Normally, several follicles (93) are detectable in the 1st days of the menstrual cycle, seen as 4-6-mm small cycsts in the ovary. After the 10th day of the cycle, one follicle becomes dominant, the so-called graafian follicle, with a diameter of about 10 mm (Fig. 61.2). Thereafter, this follicle shows linear growth, increasing in size by about 2 mm per day until it reaches a size of 18-25 mm just before ovulation. In the meantime the other follicles regress.
It is relevant for fertility therapy and IVF that serial sonographic examinations allow close monitoring of follicular which remains visible for only a few days as a hyperechoic area at the site of the former graafian follicle. In case of fertilization and implantation, the corpus luteum persists and can be identified as a corpus luteum cyst (64) until the 14th gestational week (Fig. 61.3).
Follicular dysfunction includes premature luteinization of the follicle and continued growth without ovulation to a follicle cyst (64) (Fig. 61.4). The diagnosis of a follicle cyst should be considered if the diameter is larger than 3 cm.
Fig. 61.3b maturation, and that the time of the ovulation might be observed by endovaginal sonography. Signs considered to indicate imminent ovulation include a follicular size exceeding 2 cm, the visualization of the small, peripheral, ring-shaped cumulus oophorus, and intrafollicular echos projecting from the wall. Following ovulation, the leading graafian follicle ^disappears** or at least diminishes markedly in size; at the same time a small amount of free fluid can be detected in the cul-de-sac. Through invasion of capillary sprouts, the ruptured follicle becomes the progesterone-producing corpus luteum.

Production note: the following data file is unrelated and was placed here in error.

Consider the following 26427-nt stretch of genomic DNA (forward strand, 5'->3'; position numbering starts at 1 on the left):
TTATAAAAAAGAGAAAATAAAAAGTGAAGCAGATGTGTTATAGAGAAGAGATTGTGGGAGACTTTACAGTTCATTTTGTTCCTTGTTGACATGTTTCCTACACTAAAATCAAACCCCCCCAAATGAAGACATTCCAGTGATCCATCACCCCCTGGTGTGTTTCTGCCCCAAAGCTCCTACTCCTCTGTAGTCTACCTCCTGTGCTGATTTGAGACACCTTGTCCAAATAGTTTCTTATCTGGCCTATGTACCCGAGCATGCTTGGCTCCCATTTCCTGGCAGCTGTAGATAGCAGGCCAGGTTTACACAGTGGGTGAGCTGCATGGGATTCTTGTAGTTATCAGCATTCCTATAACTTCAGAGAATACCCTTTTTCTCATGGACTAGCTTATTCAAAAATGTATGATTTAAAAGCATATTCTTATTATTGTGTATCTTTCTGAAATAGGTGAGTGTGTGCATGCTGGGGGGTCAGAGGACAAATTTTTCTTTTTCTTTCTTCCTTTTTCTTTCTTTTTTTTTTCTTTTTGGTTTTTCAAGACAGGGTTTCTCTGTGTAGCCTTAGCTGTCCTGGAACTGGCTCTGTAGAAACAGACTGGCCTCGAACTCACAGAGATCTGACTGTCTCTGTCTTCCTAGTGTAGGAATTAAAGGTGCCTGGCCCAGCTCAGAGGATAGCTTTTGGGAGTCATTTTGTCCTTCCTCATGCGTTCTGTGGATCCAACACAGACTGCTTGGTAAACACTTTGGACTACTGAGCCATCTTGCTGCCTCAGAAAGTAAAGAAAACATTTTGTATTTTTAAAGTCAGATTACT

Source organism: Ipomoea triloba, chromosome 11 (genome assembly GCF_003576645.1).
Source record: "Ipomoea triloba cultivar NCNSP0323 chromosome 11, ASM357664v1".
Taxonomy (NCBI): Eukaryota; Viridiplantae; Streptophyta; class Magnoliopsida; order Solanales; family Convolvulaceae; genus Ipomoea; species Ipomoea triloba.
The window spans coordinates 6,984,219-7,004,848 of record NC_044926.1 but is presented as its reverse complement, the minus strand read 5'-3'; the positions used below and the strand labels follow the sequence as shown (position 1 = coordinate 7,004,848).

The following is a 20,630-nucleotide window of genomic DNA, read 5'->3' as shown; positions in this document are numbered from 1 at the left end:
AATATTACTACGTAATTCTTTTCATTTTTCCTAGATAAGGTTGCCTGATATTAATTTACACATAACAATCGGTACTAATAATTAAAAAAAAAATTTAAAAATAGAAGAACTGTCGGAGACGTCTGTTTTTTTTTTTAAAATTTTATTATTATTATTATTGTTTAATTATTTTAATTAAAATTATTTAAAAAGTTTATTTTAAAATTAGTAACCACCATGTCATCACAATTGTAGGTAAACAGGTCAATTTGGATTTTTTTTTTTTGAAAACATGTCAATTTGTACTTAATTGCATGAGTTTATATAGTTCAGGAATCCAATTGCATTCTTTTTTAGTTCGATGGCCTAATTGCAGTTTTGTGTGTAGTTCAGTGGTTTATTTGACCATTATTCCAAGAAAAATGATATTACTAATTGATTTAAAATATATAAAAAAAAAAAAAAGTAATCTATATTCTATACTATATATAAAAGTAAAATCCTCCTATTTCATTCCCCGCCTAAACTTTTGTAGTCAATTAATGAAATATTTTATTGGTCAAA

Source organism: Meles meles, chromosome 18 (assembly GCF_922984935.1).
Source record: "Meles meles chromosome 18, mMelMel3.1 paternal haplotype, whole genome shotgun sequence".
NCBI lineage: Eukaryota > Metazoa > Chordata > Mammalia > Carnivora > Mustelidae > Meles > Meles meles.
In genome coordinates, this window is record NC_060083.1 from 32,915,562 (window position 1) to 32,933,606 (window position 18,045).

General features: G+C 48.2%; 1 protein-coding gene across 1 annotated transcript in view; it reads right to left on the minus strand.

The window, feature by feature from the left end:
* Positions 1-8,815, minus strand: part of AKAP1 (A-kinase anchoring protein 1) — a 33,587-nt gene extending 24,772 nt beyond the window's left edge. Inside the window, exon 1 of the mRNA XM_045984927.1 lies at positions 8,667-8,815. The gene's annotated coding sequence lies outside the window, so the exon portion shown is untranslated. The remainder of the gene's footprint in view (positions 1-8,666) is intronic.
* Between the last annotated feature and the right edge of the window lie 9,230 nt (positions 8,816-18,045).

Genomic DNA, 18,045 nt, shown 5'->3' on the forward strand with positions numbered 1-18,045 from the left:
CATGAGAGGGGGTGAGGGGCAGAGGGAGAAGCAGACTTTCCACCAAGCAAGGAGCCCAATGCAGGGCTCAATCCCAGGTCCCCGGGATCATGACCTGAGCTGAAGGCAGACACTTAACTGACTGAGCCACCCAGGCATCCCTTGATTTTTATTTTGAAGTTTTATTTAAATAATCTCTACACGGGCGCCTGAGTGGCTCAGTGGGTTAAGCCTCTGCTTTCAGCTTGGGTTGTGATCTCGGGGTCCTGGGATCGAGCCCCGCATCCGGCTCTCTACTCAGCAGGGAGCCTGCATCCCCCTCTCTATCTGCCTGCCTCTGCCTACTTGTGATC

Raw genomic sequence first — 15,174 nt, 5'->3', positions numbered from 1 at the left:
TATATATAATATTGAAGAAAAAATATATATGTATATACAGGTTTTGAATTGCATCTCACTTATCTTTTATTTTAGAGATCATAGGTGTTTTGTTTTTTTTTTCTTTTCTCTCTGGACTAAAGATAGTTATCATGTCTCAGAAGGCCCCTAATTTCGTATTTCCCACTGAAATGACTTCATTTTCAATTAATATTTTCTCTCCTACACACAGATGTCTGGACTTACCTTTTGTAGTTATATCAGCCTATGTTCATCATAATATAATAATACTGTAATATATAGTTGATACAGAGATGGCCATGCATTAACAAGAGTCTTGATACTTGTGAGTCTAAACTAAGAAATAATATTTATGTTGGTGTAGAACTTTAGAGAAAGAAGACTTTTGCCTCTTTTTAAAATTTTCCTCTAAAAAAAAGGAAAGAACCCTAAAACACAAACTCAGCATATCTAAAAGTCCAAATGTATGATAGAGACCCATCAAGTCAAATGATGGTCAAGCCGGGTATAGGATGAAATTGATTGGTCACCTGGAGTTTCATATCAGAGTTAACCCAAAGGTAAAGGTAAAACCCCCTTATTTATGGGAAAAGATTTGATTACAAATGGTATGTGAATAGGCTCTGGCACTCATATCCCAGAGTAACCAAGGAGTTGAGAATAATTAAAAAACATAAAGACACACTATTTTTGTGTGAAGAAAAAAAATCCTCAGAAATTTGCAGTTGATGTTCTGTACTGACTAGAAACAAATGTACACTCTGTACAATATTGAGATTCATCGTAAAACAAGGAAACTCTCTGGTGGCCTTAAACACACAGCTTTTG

An ovarian cyst with a diameter exceeding 5 cm is suspicious of tumorous growth and, especially if septations, wall thickening, or solid internal echos (\) are present (64) (Fig. 62.1), malignancy must be ruled out. A cyst containing sebum, hair, or other tissue components constitutes a dermoid (Fig. 62.2), which comprises about 15% of the usually unilateral ovarian tumors and can be classified as a primary benign tumor that rarely undergoes malignant transformation. A dermoid has to be distinguished from hemorrhagic or endometrial cysts, which are filled with blood products and can exhibit fluid-fluid interfaces (->) (Fig. 62.3) or a homogeneous echo pattern (50) (Fig. 62.4).
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